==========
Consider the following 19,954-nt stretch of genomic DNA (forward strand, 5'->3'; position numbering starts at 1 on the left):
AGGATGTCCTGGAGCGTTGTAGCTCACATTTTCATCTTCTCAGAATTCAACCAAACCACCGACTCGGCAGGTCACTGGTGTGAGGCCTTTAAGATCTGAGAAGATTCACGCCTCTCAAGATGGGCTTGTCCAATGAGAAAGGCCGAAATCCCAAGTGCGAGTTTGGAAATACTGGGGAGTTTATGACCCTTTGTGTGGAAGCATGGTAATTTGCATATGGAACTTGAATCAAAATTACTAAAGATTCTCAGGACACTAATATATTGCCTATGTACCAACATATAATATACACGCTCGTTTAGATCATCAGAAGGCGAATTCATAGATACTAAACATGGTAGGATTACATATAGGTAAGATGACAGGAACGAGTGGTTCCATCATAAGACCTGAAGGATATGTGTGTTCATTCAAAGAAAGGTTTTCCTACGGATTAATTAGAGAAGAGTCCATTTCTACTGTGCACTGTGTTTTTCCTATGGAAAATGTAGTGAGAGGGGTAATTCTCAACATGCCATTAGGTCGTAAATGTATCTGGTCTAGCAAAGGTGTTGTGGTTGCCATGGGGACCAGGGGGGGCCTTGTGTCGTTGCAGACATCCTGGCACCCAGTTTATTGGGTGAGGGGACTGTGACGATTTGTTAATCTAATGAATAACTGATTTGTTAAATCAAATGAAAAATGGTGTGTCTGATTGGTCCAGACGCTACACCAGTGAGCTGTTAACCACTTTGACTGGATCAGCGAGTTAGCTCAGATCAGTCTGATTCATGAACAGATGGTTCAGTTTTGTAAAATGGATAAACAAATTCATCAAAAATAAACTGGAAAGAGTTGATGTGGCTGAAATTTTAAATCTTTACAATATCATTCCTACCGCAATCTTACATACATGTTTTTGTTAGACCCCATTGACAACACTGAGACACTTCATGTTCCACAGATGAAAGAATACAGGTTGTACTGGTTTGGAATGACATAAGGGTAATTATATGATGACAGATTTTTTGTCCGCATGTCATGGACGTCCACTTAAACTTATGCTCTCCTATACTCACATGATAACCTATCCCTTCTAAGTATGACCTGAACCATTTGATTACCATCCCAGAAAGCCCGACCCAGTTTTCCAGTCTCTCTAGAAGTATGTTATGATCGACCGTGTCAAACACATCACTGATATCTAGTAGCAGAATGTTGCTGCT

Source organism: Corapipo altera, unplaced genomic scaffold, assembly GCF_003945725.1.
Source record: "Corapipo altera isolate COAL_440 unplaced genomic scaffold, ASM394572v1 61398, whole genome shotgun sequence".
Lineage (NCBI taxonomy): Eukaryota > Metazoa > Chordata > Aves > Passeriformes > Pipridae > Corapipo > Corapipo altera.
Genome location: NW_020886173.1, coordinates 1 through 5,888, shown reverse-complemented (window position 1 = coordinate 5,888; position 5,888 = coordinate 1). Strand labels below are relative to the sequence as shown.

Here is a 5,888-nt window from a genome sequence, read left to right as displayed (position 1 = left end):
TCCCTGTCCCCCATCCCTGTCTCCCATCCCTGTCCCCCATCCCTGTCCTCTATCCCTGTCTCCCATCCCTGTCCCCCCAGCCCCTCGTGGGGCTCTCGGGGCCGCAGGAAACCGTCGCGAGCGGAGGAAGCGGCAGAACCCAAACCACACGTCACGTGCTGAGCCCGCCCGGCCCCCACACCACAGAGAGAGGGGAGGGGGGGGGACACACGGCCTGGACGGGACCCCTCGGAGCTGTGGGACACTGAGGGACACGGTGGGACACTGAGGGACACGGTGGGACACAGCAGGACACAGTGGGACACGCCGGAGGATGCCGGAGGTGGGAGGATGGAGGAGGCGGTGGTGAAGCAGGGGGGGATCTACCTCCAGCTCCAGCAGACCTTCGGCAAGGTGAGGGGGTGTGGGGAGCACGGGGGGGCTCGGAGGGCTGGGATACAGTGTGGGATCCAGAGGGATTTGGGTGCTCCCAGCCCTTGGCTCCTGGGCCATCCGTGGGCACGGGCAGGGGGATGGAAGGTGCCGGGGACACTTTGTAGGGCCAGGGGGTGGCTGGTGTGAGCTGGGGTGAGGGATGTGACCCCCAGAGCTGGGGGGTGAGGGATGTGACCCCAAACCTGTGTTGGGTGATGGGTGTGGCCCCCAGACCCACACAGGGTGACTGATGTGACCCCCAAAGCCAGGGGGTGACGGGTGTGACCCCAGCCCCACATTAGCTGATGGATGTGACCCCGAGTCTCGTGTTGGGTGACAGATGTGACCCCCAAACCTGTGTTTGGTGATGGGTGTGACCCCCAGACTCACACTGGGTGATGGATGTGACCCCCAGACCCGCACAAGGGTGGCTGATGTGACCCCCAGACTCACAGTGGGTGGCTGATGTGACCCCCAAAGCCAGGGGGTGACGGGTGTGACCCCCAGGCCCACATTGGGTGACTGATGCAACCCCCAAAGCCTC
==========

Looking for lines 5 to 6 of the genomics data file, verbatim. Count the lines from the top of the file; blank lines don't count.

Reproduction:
Lineage (NCBI taxonomy): Eukaryota > Metazoa > Chordata > Aves > Passeriformes > Pipridae > Corapipo > Corapipo altera.
Genome location: NW_020886173.1, coordinates 1 through 5,888, shown reverse-complemented (window position 1 = coordinate 5,888; position 5,888 = coordinate 1). Strand labels below are relative to the sequence as shown.